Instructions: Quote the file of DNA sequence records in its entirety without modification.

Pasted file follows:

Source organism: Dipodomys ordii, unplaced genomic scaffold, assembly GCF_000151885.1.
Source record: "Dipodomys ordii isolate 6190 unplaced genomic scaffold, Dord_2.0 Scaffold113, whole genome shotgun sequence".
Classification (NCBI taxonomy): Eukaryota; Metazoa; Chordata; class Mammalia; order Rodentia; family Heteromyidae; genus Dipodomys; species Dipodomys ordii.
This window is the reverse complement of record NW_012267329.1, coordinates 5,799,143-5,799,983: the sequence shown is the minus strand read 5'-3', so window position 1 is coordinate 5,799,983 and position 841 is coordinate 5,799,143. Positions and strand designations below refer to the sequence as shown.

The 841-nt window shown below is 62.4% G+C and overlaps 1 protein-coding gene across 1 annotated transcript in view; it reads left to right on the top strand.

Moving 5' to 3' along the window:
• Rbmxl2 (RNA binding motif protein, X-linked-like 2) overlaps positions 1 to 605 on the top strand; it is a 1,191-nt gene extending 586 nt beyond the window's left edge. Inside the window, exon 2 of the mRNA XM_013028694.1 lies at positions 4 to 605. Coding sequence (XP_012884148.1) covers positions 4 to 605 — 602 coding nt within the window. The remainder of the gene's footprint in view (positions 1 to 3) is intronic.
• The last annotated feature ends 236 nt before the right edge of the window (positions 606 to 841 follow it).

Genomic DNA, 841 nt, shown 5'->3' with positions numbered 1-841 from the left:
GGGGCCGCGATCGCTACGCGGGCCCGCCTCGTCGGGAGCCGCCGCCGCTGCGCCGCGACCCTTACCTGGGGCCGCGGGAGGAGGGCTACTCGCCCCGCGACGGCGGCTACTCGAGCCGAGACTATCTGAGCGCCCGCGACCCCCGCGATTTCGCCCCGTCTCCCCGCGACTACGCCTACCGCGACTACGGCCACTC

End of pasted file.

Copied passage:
Source organism: Dipodomys ordii, unplaced genomic scaffold, assembly GCF_000151885.1.
Source record: "Dipodomys ordii isolate 6190 unplaced genomic scaffold, Dord_2.0 Scaffold113, whole genome shotgun sequence".
Classification (NCBI taxonomy): Eukaryota; Metazoa; Chordata; class Mammalia; order Rodentia; family Heteromyidae; genus Dipodomys; species Dipodomys ordii.
This window is the reverse complement of record NW_012267329.1, coordinates 5,799,143-5,799,983: the sequence shown is the minus strand read 5'-3', so window position 1 is coordinate 5,799,983 and position 841 is coordinate 5,799,143. Positions and strand designations below refer to the sequence as shown.

The 841-nt window shown below is 62.4% G+C and overlaps 1 protein-coding gene across 1 annotated transcript in view; it reads left to right on the top strand.

Moving 5' to 3' along the window:
• Rbmxl2 (RNA binding motif protein, X-linked-like 2) overlaps positions 1 to 605 on the top strand; it is a 1,191-nt gene extending 586 nt beyond the window's left edge. Inside the window, exon 2 of the mRNA XM_013028694.1 lies at positions 4 to 605. Coding sequence (XP_012884148.1) covers positions 4 to 605 — 602 coding nt within the window. The remainder of the gene's footprint in view (positions 1 to 3) is intronic.
• The last annotated feature ends 236 nt before the right edge of the window (positions 606 to 841 follow it).

Genomic DNA, 841 nt, shown 5'->3' with positions numbered 1-841 from the left:
GGGGCCGCGATCGCTACGCGGGCCCGCCTCGTCGGGAGCCGCCGCCGCTGCGCCGCGACCCTTACCTGGGGCCGCGGGAGGAGGGCTACTCGCCCCGCGACGGCGGCTACTCGAGCCGAGACTATCTGAGCGCCCGCGACCCCCGCGATTTCGCCCCGTCTCCCCGCGACTACGCCTACCGCGACTACGGCCACTC